For at least the second time this quarter, CFOs have registered a glum outlook the economy and their companies’ business prospects. Financial Executives International and Baruch College’s Zicklin School of Business reported that its CFO Optimism Index for the U.S. economy fell 4.5 percentage points to 63 for the quarter, a three-year low.
Fueling the finance chiefs’ pessimism is the one-two punch of recession and inflation. Released on Tuesday, the FEI-Zicklin survey revealed that 56 percent of the 220 finance chiefs that responded are more concerned about a recession than last quarter and 34 percent are more worried that inflation will rise over the next 12 months. And compared to last quarter, the index that measures CFO optimism about their own companies fell to 72, the lowest level in 39 months. (For the study, respondents were asked to rate their level of optimisim from 0 to 100.)
The FEI/Zicklin results closely track the findings of the quarterly Duke University/CFO Magazine Business Outlook survey, which was released in September. In that study, optimism among finance chiefs reached its lowest point since that study was launched six years ago. Indeed, 62 percent of the 1,316 finance chiefs polled confirmed that they were more pessimistic about the U.S. economy than they were last quarter. Only 13.6 percent of the CFOs were more optimistic.
Pessimism played out in several ways in the the Duke/CFO study. For instance, the CFO respondents expect capital spending to rise by just 3.2 percent and that domestic employment will be flat, though CFOs expect outsourced employment to increase 5.9 percent. Weak consumer demand, high labor costs, and credit-market turmoil ranked among the top worries of CFOs. Meanwhile, the finance chiefs expect the merger and acquisitions boom to fade, stunted by tighter and more expensive credit and weaker economic growth.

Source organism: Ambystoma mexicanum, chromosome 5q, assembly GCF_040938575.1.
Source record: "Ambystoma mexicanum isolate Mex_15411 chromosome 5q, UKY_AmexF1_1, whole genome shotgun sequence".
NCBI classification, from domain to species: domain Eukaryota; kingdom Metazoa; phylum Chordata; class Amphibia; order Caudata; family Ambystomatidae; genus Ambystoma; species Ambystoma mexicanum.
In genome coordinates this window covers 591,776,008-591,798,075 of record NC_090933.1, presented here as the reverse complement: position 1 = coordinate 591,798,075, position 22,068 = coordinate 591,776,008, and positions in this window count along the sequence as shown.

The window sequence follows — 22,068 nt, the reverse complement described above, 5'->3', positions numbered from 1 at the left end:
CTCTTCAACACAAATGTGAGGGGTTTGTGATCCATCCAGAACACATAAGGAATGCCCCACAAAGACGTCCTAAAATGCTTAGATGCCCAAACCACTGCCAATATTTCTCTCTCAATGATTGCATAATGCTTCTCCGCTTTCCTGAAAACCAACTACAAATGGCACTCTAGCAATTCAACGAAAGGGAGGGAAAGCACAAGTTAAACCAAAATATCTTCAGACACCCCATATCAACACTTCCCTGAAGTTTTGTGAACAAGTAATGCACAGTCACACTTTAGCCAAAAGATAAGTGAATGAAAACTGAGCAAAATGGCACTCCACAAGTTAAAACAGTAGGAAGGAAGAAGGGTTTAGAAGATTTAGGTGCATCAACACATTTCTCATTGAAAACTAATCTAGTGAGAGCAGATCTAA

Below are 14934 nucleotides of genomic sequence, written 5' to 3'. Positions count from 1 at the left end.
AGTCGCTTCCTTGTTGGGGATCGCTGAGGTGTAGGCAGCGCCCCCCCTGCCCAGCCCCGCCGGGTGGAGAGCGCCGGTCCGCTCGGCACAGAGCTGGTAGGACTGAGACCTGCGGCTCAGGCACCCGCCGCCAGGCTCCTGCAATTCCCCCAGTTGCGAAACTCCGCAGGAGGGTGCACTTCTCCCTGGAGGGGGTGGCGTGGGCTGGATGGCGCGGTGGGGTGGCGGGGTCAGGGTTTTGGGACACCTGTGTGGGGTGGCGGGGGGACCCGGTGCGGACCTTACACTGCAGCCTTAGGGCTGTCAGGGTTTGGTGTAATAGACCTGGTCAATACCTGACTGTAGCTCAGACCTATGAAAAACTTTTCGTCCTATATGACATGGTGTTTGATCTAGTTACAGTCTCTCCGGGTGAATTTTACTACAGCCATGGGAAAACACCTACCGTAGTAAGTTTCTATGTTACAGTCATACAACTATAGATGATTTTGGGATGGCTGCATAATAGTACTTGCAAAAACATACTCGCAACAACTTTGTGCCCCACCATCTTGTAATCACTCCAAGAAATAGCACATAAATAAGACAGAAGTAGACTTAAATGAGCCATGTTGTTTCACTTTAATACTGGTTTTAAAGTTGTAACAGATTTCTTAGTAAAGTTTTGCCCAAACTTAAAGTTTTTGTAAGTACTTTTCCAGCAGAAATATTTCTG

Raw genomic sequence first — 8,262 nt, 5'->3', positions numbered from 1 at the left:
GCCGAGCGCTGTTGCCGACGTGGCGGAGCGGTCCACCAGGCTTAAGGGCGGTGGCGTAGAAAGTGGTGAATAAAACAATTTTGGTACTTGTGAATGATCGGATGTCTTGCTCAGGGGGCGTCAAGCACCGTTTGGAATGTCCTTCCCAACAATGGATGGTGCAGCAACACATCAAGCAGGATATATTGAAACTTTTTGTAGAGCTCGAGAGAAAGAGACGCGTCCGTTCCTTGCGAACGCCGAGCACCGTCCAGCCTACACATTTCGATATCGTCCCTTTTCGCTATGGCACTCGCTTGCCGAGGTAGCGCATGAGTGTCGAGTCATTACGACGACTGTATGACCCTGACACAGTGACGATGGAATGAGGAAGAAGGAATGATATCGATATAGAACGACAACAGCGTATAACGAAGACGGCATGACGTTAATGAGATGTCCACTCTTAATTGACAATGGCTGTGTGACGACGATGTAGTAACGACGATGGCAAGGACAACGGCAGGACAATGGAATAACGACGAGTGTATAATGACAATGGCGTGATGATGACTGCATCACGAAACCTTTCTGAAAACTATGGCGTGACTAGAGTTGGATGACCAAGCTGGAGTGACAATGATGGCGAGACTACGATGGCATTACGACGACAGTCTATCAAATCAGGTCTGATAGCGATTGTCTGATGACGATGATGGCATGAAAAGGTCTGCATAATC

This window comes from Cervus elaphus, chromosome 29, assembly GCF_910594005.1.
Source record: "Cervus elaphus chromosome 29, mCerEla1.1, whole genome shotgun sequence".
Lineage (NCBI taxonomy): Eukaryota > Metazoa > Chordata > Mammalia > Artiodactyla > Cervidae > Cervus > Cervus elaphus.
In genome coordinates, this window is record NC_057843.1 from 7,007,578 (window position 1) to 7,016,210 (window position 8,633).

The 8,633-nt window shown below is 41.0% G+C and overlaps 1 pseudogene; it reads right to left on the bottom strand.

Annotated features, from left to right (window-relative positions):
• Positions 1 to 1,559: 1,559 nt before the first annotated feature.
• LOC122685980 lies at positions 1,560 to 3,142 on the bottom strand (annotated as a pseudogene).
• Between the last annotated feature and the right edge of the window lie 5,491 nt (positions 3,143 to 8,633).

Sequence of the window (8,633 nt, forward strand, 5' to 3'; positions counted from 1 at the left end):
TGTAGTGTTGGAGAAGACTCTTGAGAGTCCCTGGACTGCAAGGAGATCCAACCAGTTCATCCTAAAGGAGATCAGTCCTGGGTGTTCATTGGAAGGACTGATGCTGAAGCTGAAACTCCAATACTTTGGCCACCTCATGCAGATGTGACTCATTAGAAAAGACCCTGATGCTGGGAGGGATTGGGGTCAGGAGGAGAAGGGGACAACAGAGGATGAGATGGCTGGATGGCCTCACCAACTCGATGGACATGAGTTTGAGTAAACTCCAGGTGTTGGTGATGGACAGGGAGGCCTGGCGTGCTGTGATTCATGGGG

The CFOs’ gloom in the FEI/Zicklin survey extended to their own pay packages. On average, the respondents expect a 3 percent decrease in year-end bonuses. Finance chiefs in the retail industry were the most pessimistic about the drop in bonus compensation, predicting a 13 percent slide.
What is on the rise, however, are product prices. CFOs said that their companies plan to hike such prices by an average of 2.3 percent during the next year. CFOs expected only a 1.85 percent price increase last quarter and foresaw a 2.07 percent hike in the first quarters of 2007.
In one of the the key findings of the FEI-Zicklin study, 86 percent of the CFOs place ticked the broker-lender box to indicate the parties most to blame for the current subprime crisis. Credit rating agencies were the next most named offender at 35 percent, while investment dealers, investors, and the Federal Reserve also took some of the heat.
Securities and Exchange Commission Chairman Christopher Cox faired better in the FEI/Zicklin poll than the brokers his agency regulates, as 52 percent of CFOs gave his performance a B grade. Another 41 percent slapped a C grade on the chairman.
The Duke/CFO survey also took the pulse of non-U.S. CFOs and found a split between finance chiefs in Europe and Asia. The outlook of CFOs in Europe was more in line with that of their American counterparts, as 37 percent of European CFOs grew more pessimistic about their own countries’ economies relative to last quarter. Just 26 percent said they were more optimistic than the previous quarter.
Evincing a mood similar to their U.S. counterparts, nearly 43 percent of the European CFOs are concerned about credit market conditions. The cost of labor is the number one corporate worry on the continent. CFOs said the skilled-labor shortage and weak consumer demand are the second and third most worrisome challenges, respectively.
In Asia, however, optimism reigns. Fifty-nine percent of the respondents claim to be more optimistic about regional economic growth than they were last quarter. Further, they expect capital spending to increase a robust 12 percent on average.
Nevertheless, hiring plans for the next 12 months have declined a bit, down 4.4 percent. Two-thirds of the Asian CFOs say that rising labor costs are eroding their profit margins, which has forced 57 percent of them to seek alternative ways to retain staff.